DN 823 Management Dietetics & Nutrition II (2 credits) Managerial style is related to food policy, financial benchmarking and applied nutrition practice. Students are typically enrolled in DN 827 Practicum supervised practice experiences associated with the dietetic internship. Prerequisite: food service systems or commensurate practical experience.
DN 825 Medical Nutrition Therapy I (3 credits) Course content introduces the student into the concepts of an intermediate study of nutritional therapy of disease. Course content includes evidence based practice in prevention and nutritional management of diseases. Patient assessment and medical chart documentation are covered. Elements of pathology and biochemistry of the nutrition related problems are integrated into course topics. This course is designed for students enrolled in the dietetic internship but students from other departments may enroll with consent of instructor. Prerequisite: Undergraduate coursework in nutrition, diet therapy, biochemistry and physiology or consent of instructor.
DN 826 Medical Nutrition Therapy II (3 credits) Course content includes current nutrition theory and evidence based practice in prevention and treatment of disease. Advanced therapies and patient management in nutrition support will be discussed. Course topics include pediatric nutrition, obesity, cardiovascular disease, diabetes, cancer, renal disease, and gastrointestinal diseases. Elements of pathology and biochemistry of the nutrition related problems are integrated into course topics. This course is designed for students enrolled in the dietetic internship but students from other departments may enroll with consent of instructor. Prerequisite: Undergraduate coursework in nutrition, diet therapy, biochemistry and physiology, DN 825 or consent of instructor.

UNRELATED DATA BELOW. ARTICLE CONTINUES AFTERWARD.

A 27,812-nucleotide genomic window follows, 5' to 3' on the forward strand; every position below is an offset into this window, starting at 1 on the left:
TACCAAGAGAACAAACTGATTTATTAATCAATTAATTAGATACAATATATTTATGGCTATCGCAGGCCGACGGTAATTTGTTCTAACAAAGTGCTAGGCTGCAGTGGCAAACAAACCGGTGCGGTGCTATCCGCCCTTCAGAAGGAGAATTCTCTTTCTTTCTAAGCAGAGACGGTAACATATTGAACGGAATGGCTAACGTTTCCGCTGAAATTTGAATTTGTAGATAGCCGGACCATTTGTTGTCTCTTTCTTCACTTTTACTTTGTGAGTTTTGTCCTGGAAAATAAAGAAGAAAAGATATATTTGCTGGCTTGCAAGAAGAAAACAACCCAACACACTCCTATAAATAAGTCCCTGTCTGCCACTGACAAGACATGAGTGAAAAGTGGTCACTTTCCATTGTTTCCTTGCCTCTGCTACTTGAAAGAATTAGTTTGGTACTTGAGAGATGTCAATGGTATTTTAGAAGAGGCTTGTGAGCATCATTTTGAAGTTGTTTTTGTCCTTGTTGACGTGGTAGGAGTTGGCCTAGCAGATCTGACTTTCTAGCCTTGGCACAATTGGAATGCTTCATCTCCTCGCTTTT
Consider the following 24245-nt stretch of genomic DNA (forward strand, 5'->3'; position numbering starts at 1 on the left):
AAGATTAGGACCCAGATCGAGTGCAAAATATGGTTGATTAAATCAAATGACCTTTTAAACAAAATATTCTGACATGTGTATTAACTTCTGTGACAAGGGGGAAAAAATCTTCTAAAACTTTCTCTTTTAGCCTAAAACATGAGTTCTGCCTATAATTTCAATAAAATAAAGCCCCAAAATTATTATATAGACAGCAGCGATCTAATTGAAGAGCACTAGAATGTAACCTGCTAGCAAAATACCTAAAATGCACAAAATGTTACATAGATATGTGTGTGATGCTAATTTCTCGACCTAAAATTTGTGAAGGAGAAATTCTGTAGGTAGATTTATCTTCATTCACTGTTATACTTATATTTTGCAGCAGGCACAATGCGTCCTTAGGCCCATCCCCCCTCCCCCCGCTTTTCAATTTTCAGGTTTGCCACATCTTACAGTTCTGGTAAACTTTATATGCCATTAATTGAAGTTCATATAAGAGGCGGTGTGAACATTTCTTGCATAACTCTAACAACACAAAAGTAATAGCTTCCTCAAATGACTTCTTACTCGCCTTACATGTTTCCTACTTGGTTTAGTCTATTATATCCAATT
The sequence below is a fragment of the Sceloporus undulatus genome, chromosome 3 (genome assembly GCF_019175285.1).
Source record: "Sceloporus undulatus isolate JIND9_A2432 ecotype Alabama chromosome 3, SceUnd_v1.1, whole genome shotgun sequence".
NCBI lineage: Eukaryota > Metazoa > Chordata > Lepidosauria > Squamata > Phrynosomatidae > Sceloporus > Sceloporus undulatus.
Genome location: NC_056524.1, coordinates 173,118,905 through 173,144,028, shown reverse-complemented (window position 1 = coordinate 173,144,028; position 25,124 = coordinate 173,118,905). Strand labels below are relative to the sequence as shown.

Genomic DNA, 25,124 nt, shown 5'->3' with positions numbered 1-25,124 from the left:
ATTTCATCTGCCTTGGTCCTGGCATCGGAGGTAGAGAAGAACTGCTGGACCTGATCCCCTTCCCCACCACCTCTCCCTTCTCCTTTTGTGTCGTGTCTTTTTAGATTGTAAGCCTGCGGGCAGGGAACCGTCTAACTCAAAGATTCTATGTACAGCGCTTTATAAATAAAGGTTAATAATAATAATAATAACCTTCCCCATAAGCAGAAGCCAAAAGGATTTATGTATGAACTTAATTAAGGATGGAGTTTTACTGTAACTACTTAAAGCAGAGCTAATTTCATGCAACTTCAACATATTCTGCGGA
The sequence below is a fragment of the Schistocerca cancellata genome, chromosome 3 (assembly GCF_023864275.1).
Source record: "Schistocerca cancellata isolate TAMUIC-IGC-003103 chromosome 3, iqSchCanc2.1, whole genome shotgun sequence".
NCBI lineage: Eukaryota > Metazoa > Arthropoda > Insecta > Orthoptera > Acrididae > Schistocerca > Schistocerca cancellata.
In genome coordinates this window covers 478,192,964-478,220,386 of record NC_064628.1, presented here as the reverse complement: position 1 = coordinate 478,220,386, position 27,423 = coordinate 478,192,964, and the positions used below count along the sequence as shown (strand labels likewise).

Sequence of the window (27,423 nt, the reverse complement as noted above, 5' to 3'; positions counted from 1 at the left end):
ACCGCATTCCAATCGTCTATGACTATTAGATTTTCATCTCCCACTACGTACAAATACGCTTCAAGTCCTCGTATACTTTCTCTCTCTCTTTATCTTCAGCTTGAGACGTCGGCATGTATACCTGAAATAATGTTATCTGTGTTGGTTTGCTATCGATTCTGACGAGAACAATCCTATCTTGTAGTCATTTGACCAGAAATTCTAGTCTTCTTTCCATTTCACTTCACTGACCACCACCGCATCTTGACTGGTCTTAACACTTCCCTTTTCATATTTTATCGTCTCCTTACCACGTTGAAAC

DN 828 Clinical Education in Dietetics (2-3 credits) A study of teaching methods appropriate for use in a clinical setting. Emphasis on development of instructional objectives, learning situations, and methods of evaluations to be used in clinical teaching in dietetics. Consent of instructor required.
DN 829 Nutrition and Aging (2 credits) An overview of nutrition and the aging process. Physiological, psychological, and sociological aspects of aging, theories of aging, internal and external factors related to nutrient intake, and nutrient needs will be considered.
DN 830 Food Technology (2-3 credits) Consideration of current food processing methods and the factors affecting the palatability and nutritive value of human foods. Course includes pertinent information regarding the protection of the food supply.